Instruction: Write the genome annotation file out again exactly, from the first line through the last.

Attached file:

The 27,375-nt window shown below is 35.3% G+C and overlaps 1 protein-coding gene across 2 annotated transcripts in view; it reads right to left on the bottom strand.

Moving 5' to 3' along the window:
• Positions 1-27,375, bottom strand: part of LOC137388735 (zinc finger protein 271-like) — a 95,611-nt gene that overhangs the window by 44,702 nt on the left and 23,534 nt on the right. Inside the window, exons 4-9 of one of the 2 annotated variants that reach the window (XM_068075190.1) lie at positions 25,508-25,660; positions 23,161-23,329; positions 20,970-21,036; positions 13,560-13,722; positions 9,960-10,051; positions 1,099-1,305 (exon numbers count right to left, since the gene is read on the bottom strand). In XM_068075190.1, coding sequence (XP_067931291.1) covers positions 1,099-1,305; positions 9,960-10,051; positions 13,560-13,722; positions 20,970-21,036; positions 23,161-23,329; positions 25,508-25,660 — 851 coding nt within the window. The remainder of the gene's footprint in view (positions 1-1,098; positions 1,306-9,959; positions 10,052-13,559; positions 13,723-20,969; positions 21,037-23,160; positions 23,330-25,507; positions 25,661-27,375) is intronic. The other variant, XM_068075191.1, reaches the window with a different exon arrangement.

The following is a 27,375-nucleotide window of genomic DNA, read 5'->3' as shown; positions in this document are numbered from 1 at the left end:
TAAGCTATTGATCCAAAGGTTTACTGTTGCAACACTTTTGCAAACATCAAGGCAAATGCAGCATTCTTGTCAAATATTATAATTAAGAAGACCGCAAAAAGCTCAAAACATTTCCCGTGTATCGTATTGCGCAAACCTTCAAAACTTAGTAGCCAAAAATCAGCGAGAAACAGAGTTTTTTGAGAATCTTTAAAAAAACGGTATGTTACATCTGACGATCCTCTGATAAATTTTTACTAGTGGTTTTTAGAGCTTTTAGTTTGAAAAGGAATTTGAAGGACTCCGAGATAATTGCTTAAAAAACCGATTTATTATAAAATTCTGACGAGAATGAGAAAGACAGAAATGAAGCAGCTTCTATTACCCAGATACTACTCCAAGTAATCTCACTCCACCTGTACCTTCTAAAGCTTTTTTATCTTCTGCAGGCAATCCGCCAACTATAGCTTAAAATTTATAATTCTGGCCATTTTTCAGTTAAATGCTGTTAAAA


The 27,375-nt window shown below is 35.3% G+C and overlaps 1 protein-coding gene across 2 annotated transcripts in view; it reads right to left on the bottom strand.

Moving 5' to 3' along the window:
• Positions 1-27,375, bottom strand: part of LOC137388735 (zinc finger protein 271-like) — a 95,611-nt gene that overhangs the window by 44,702 nt on the left and 23,534 nt on the right. Inside the window, exons 4-9 of one of the 2 annotated variants that reach the window (XM_068075190.1) lie at positions 25,508-25,660; positions 23,161-23,329; positions 20,970-21,036; positions 13,560-13,722; positions 9,960-10,051; positions 1,099-1,305 (exon numbers count right to left, since the gene is read on the bottom strand). In XM_068075190.1, coding sequence (XP_067931291.1) covers positions 1,099-1,305; positions 9,960-10,051; positions 13,560-13,722; positions 20,970-21,036; positions 23,161-23,329; positions 25,508-25,660 — 851 coding nt within the window. The remainder of the gene's footprint in view (positions 1-1,098; positions 1,306-9,959; positions 10,052-13,559; positions 13,723-20,969; positions 21,037-23,160; positions 23,330-25,507; positions 25,661-27,375) is intronic. The other variant, XM_068075191.1, reaches the window with a different exon arrangement.

The following is a 27,375-nucleotide window of genomic DNA, read 5'->3' as shown; positions in this document are numbered from 1 at the left end:
TAAGCTATTGATCCAAAGGTTTACTGTTGCAACACTTTTGCAAACATCAAGGCAAATGCAGCATTCTTGTCAAATATTATAATTAAGAAGACCGCAAAAAGCTCAAAACATTTCCCGTGTATCGTATTGCGCAAACCTTCAAAACTTAGTAGCCAAAAATCAGCGAGAAACAGAGTTTTTTGAGAATCTTTAAAAAAACGGTATGTTACATCTGACGATCCTCTGATAAATTTTTACTAGTGGTTTTTAGAGCTTTTAGTTTGAAAAGGAATTTGAAGGACTCCGAGATAATTGCTTAAAAAACCGATTTATTATAAAATTCTGACGAGAATGAGAAAGACAGAAATGAAGCAGCTTCTATTACCCAGATACTACTCCAAGTAATCTCACTCCACCTGTACCTTCTAAAGCTTTTTTATCTTCTGCAGGCAATCCGCCAACTATAGCTTAAAATTTATAATTCTGGCCATTTTTCAGTTAAATGCTGTTAAAA